USPS sees more on-time holiday deliveries, despite increased COVID-19 quarantines

The Postal Service, in its busiest season, is seeing an increase in COVID-19 quarantines among its workforce.

Despite this challenge, USPS data shows the agency provided a significantly higher level of service this year, compared to the widespread mail and package delays it saw in December 2020.

USPS data shows it has delivered over 90% of first-class mail on time so far in the first quarter of fiscal 2022. That’s a significant improvement, from 78, 44% of first class mail delivered on time for the same period. during fiscal year 2021.

The improved performance is a positive sign for USPS management, which has stepped up preparations for its peak operations during the holidays earlier than usual. However, the latest COVID-19 quarantine figures indicate that the USPS will continue to face employee availability issues until 2022.

The American Postal Workers Union (APWU) reports that more than 6,500 USPS employees, as of December 24, were out of work due to infection or exposure to COVID-19. An APWU official told Federal News Network that the numbers mark the highest quarantine rate for the USPS since September of this year.

The current number of employees in quarantine, meanwhile, is less than half that of the USPS in December 2020, when up to 19,000 postal workers were in quarantine.

USPS spokeswoman Darlene Casey said the agency is not commenting on the existence of positive COVID-19 cases from employees in postal facilities or in quarantine, due to privacy concerns.

However, Casey said the USPS “has the resources, including adequate staff at postal facilities across the country, to meet the service needs of our customers during the holiday season.”

The Washington Post first communicated the latest quarantine figures Monday.

APWU data shows total quarantines among the USPS workforce hit a low on June 28, when fewer than 2,600 employees were on leave. These quarantines, however, exceeded 3,200 by the end of July.

For context, the current number of USPS employees to be quarantined is barely 1% of the agency’s total workforce of 644,000 people. However, Postmaster General Louis DeJoy and other senior USPS officials cited employee availability as a major concern for much of the pandemic.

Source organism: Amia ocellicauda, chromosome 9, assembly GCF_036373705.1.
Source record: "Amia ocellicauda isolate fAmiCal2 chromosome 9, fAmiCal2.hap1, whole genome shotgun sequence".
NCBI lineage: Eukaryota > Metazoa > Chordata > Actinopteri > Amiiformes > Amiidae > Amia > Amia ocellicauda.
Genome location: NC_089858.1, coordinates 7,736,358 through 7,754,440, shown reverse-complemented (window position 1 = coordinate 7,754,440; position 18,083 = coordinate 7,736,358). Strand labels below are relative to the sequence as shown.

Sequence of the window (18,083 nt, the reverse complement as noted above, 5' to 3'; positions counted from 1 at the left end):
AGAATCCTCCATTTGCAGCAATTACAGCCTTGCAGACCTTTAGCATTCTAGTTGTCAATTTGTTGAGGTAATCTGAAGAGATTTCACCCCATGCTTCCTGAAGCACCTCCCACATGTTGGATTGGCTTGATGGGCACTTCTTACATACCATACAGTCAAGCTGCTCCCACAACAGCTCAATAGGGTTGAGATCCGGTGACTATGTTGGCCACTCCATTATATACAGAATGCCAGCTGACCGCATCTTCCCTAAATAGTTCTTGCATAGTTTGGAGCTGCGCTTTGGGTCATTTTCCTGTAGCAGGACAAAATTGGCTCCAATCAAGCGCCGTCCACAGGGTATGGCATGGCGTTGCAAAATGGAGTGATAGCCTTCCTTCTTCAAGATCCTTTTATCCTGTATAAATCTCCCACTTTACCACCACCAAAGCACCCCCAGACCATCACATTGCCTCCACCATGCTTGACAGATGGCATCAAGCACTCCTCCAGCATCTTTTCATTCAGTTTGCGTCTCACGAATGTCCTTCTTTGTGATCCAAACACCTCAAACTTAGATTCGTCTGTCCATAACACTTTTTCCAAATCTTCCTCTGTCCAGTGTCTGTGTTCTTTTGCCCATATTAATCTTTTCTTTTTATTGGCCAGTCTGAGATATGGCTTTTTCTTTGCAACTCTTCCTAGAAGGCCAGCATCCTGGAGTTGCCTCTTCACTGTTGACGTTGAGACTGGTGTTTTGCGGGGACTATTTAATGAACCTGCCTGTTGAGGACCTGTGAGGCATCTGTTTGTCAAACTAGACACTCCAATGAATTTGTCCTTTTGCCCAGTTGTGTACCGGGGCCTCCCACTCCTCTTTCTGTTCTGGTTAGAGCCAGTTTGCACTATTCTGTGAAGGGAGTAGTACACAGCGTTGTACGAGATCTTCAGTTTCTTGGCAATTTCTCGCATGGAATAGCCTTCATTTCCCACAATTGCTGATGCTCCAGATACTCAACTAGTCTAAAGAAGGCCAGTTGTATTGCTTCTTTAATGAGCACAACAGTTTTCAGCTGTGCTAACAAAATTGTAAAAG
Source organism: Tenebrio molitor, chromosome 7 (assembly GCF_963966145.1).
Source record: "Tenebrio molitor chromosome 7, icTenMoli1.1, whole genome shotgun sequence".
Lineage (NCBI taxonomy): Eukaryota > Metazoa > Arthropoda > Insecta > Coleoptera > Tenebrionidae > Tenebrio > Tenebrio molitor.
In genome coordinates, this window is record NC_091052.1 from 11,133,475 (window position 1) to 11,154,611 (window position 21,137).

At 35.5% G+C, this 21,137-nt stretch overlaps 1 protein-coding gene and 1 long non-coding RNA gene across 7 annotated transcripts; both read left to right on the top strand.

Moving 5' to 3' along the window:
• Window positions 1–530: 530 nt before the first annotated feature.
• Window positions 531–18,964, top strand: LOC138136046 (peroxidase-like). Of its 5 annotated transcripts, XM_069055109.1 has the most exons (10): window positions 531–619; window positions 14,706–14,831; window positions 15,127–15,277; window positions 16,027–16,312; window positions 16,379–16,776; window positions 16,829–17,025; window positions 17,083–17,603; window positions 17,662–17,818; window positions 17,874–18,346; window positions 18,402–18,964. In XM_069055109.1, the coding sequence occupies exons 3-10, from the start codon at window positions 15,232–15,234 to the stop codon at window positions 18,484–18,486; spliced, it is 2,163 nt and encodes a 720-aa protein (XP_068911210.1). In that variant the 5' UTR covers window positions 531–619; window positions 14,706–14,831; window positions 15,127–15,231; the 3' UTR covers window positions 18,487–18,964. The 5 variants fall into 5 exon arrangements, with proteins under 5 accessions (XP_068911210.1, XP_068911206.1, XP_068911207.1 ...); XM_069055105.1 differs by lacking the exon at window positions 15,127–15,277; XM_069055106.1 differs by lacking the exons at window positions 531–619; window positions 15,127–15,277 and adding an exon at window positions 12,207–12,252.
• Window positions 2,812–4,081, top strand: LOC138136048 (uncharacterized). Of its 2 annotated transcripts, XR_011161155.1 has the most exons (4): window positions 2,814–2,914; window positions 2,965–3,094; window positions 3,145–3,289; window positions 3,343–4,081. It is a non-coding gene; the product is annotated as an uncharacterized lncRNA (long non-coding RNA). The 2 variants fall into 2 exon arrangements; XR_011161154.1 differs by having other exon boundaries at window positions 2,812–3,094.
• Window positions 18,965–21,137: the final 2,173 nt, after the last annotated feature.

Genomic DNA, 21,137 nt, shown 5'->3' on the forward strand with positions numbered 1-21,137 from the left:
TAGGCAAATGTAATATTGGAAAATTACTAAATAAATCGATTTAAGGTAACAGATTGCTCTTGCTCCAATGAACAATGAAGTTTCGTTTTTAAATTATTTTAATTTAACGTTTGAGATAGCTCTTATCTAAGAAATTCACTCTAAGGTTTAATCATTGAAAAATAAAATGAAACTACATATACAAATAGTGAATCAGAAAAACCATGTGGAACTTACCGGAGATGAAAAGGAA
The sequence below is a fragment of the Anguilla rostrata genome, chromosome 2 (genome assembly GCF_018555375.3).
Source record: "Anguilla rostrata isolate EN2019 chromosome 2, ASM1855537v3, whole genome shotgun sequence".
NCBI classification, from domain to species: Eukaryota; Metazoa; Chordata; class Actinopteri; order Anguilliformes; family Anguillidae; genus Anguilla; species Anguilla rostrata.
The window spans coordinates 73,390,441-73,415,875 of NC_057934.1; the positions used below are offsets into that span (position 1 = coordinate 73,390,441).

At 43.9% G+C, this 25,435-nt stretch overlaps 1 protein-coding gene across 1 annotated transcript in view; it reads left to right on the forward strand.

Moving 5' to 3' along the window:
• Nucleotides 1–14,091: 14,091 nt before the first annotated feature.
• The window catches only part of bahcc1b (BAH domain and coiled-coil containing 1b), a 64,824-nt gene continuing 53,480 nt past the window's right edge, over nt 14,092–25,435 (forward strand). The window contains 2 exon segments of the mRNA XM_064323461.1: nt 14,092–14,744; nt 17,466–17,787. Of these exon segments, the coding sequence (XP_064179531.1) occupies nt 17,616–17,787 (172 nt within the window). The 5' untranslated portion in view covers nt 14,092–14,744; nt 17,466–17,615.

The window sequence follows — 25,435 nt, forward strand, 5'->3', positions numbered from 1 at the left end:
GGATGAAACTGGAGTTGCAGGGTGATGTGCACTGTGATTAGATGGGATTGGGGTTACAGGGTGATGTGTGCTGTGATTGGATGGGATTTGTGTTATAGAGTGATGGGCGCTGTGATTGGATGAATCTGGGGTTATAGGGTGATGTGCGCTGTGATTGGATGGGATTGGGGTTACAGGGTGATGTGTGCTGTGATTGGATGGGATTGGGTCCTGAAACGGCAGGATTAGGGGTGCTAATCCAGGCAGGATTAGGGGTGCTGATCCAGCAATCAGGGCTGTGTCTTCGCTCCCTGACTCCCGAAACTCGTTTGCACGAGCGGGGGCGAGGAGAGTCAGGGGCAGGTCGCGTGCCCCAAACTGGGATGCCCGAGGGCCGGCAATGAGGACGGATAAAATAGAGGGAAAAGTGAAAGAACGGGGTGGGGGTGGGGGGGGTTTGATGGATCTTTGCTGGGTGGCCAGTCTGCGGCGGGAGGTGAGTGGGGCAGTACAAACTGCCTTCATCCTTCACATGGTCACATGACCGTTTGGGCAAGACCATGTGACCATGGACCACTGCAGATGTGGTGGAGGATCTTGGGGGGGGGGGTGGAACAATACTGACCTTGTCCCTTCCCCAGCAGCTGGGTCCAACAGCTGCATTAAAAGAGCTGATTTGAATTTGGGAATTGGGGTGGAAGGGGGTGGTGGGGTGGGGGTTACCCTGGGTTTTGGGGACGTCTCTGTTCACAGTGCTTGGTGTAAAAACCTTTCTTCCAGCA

In response to last year’s mail and package delays, USPS has started preparing for its peak holiday season this summer, earlier than it would normally begin preparations.

USPS has converted more than 63,000 employees from pre-career to career positions, with the goal of reducing workforce turnover, and has hired more than 185,000 employees since the start of the previous fiscal year, including 40,000 seasonal hires.

“In a year when the COVID-19 pandemic has been so devastating for the country, the Postal Service has delivered to the public in every community,” DeJoy said in a brief speech Monday before ringing the opening bell on the stock exchange of the Nasdaq.

USPS also installed 112 new parcel sorting machines and leased 13 million square feet of additional space at more than 100 locations to deal with a continuing increase in parcels. These investments allow USPS to process 13 million more packages every day.

The Postal Service, as an independent agency, is not subject to the Biden administration’s vaccine requirements for the federal workforce.

It is, however, subject to the Occupational Safety and Health Administration (OSHA) Temporary Emergency COVID-19 Vaccination Standard (ETS), which requires all employers with 100 or more employees to ensure that their workforce is fully vaccinated or at least one negative test. once a week.

The Supreme Court will hear oral argument on January 7 to determine whether the Biden administration can proceed with OSHA’s vaccination mandate, the Associated Press reports.

OSHA has said the vaccination mandate will take effect Jan.10, while the deadline for testing is Feb.9. OSHA, in a statement posted on its website, said it would not issue citations before those dates using reasonable, good faith efforts to comply with the standard.

USPS IG finds overestimated late mail volume at fulfillment sites